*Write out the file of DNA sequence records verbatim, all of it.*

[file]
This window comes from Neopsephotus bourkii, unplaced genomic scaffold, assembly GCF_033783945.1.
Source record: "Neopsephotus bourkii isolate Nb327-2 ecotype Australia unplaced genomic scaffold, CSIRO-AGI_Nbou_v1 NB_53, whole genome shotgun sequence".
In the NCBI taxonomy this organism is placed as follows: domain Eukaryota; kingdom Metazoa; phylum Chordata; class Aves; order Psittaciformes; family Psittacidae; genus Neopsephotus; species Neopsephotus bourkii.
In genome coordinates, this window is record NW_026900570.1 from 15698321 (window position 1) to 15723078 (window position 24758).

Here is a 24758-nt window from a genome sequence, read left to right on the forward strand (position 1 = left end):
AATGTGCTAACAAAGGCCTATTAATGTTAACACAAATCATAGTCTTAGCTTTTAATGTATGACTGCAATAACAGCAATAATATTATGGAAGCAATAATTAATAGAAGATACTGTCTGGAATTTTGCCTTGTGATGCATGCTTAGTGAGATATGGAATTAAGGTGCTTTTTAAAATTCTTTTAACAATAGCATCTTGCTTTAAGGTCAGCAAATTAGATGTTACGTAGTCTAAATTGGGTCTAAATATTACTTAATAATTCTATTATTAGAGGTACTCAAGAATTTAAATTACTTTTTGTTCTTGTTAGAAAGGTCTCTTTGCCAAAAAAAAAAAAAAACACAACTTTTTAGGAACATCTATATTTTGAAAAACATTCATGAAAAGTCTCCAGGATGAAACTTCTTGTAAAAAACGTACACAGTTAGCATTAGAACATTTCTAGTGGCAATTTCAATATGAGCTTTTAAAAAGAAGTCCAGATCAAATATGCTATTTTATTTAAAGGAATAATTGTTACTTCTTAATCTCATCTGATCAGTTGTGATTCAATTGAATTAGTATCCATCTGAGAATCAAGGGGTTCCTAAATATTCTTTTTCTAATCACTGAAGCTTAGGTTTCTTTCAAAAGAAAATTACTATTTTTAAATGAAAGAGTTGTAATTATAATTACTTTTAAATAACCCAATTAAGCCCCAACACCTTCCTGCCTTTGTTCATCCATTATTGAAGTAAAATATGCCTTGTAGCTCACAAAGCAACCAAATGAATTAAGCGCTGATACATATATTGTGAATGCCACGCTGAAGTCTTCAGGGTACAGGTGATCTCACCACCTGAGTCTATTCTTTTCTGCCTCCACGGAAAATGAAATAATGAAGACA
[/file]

This window comes from Neopsephotus bourkii, unplaced genomic scaffold, assembly GCF_033783945.1.
Source record: "Neopsephotus bourkii isolate Nb327-2 ecotype Australia unplaced genomic scaffold, CSIRO-AGI_Nbou_v1 NB_53, whole genome shotgun sequence".
In the NCBI taxonomy this organism is placed as follows: domain Eukaryota; kingdom Metazoa; phylum Chordata; class Aves; order Psittaciformes; family Psittacidae; genus Neopsephotus; species Neopsephotus bourkii.
In genome coordinates, this window is record NW_026900570.1 from 15698321 (window position 1) to 15723078 (window position 24758).

Here is a 24758-nt window from a genome sequence, read left to right on the forward strand (position 1 = left end):
AATGTGCTAACAAAGGCCTATTAATGTTAACACAAATCATAGTCTTAGCTTTTAATGTATGACTGCAATAACAGCAATAATATTATGGAAGCAATAATTAATAGAAGATACTGTCTGGAATTTTGCCTTGTGATGCATGCTTAGTGAGATATGGAATTAAGGTGCTTTTTAAAATTCTTTTAACAATAGCATCTTGCTTTAAGGTCAGCAAATTAGATGTTACGTAGTCTAAATTGGGTCTAAATATTACTTAATAATTCTATTATTAGAGGTACTCAAGAATTTAAATTACTTTTTGTTCTTGTTAGAAAGGTCTCTTTGCCAAAAAAAAAAAAAAACACAACTTTTTAGGAACATCTATATTTTGAAAAACATTCATGAAAAGTCTCCAGGATGAAACTTCTTGTAAAAAACGTACACAGTTAGCATTAGAACATTTCTAGTGGCAATTTCAATATGAGCTTTTAAAAAGAAGTCCAGATCAAATATGCTATTTTATTTAAAGGAATAATTGTTACTTCTTAATCTCATCTGATCAGTTGTGATTCAATTGAATTAGTATCCATCTGAGAATCAAGGGGTTCCTAAATATTCTTTTTCTAATCACTGAAGCTTAGGTTTCTTTCAAAAGAAAATTACTATTTTTAAATGAAAGAGTTGTAATTATAATTACTTTTAAATAACCCAATTAAGCCCCAACACCTTCCTGCCTTTGTTCATCCATTATTGAAGTAAAATATGCCTTGTAGCTCACAAAGCAACCAAATGAATTAAGCGCTGATACATATATTGTGAATGCCACGCTGAAGTCTTCAGGGTACAGGTGATCTCACCACCTGAGTCTATTCTTTTCTGCCTCCACGGAAAATGAAATAATGAAGACA